2004 Denver Annual Meeting (November 7–10, 2004)

Paper No. 28
Presentation Time: 8:00 AM-12:00 PM


CANNON, David L. and NOLL, Mark R., Department of the Earth Sciences, SUNY College at Brockport, 350 New Campus Dr, Brockport, NY 14420, dcan0206@brockport.edu

Dolomitization after initial lithification of carbonate rocks is achieved through fluid flow and a replacement of pre-existing carbonate components producing saddle dolomite. This geochemical process has been documented in the Western Canadian Sedimentary Basin with the dolomitization product occuring among Devonian carbonate reservoir rocks as a result of fluid migration along preferential pathways. The resulting dolomite are typically lower in Mg than pure dolomite.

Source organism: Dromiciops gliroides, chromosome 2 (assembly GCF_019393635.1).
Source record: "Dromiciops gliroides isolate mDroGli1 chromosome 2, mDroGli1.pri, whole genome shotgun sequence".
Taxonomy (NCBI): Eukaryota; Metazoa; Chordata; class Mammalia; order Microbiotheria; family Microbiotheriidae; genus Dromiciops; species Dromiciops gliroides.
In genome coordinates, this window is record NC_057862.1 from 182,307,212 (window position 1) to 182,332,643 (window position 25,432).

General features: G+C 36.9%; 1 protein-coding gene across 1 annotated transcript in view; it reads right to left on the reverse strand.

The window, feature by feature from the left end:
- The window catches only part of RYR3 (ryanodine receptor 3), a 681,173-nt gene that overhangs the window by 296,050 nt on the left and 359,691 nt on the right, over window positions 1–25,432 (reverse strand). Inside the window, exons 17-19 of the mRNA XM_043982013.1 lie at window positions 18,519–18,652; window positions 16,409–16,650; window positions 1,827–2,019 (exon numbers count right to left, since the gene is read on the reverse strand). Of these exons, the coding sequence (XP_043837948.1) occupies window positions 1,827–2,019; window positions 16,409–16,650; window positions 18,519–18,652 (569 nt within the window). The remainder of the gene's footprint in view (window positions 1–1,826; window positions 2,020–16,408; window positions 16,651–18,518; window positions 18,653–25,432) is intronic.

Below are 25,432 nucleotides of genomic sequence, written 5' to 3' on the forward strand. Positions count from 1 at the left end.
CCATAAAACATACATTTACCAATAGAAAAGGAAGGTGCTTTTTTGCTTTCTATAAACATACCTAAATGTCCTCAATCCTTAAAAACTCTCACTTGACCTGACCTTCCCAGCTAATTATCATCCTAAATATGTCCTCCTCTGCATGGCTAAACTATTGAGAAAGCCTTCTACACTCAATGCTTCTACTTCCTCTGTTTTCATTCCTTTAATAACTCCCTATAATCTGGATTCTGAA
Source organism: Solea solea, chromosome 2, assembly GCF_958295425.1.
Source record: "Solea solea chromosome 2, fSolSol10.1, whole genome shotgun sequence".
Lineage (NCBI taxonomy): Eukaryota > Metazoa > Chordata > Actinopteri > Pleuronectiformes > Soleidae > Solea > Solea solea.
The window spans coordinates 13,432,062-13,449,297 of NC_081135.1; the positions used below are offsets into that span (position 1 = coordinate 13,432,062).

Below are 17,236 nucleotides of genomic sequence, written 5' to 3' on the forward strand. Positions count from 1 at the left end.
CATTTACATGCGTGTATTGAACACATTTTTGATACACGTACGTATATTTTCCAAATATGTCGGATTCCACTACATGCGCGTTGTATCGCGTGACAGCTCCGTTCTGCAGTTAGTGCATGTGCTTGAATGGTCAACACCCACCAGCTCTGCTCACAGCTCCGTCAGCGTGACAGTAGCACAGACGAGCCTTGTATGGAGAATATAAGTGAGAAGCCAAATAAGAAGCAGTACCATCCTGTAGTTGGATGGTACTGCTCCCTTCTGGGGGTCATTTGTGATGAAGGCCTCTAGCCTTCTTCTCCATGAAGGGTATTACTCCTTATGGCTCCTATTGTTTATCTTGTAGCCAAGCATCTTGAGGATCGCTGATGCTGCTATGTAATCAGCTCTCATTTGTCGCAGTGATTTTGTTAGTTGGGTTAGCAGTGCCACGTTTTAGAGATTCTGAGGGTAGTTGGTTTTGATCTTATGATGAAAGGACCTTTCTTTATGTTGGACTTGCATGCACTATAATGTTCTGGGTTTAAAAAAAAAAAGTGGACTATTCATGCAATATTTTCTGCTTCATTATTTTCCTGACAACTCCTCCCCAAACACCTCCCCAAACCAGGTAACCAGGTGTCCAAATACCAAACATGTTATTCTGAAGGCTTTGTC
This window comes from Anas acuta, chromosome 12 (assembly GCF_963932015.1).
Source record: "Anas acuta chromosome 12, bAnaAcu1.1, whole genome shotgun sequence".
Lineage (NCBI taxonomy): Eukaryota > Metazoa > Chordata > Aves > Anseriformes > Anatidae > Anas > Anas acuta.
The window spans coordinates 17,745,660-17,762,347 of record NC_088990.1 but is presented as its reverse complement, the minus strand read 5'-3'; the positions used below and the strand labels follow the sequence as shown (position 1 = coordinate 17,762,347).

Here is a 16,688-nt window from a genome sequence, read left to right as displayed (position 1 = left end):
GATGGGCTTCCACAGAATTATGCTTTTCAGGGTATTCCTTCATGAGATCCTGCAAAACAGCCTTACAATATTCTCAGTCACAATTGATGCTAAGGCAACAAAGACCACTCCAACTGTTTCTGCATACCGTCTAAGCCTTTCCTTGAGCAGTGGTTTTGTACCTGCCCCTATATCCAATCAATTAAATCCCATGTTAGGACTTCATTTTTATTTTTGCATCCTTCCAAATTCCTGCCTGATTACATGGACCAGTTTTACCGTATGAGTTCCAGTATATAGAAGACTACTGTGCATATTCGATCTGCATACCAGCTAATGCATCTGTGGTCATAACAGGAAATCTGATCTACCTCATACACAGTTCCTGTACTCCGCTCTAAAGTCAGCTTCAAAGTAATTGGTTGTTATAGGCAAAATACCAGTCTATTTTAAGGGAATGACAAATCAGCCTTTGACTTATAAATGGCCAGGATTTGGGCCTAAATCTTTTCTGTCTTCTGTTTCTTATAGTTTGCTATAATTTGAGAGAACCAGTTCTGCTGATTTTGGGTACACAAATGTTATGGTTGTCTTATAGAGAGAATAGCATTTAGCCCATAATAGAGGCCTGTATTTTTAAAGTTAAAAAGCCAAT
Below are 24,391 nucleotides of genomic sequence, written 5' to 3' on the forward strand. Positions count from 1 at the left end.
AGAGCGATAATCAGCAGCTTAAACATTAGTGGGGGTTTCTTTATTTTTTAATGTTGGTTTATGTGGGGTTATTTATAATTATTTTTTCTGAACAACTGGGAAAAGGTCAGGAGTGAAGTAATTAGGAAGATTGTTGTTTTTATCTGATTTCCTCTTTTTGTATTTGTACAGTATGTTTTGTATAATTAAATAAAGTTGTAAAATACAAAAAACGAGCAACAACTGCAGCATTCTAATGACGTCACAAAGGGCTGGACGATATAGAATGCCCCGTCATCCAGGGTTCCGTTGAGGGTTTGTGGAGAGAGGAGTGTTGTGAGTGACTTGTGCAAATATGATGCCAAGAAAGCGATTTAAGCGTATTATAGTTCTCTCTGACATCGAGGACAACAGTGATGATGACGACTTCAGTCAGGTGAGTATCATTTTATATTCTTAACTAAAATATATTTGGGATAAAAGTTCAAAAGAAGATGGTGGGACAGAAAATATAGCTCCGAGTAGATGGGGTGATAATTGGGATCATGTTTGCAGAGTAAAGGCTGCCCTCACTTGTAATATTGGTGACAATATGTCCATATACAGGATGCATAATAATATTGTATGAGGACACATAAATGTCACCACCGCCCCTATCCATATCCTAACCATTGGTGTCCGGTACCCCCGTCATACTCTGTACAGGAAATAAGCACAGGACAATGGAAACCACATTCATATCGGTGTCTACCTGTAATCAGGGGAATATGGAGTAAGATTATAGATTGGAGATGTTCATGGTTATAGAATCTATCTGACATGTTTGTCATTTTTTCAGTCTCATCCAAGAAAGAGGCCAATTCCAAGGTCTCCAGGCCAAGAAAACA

In this study, dolomitization is described along the Clarendon Linden Fault (CLF) system in western New York. The CLF is the expression of tectonic crustal adjustment in the Paleozoic rock above the boundary of two basement megablocks of differing petrological provinces. The fault system is a series of east dipping listric normal faults that morphologically look like thrusting reverse faults. Samples of Onondaga limestone were collected at 6 locations east and west of the apparent fault zone, and at 4 locations along the fault zone. Samples were powdered and dissolved in concentrated HNO3. Solutions were analyzed by ICP to determine the concentration of Ca, Mg and selected trace elements to evaluate the dolomitization process and impact of brines on the limestone. Result show a distinct geochemical boundary along the fault zone. Samples collected west of the CLF have Mg concentrations of 0.1 to 0.14% of the sum of Ca + Mg. Along the fault zone and east of the CLF, Mg concentrations rise to 43.8 to 46.8%. These results are indicative of the formation of a saddle dolomite. Trace elements show supportive patterns. The percent Al in the carbonates doubles from west of the fault zone to within the CLF, and shows a 740% increase from west to east of the CLF. These data suggest that the CLF may have extensive associated fracture zones from the CLF to the east, and that deep brines have migrated along these fractures producing alteration of the original limestone.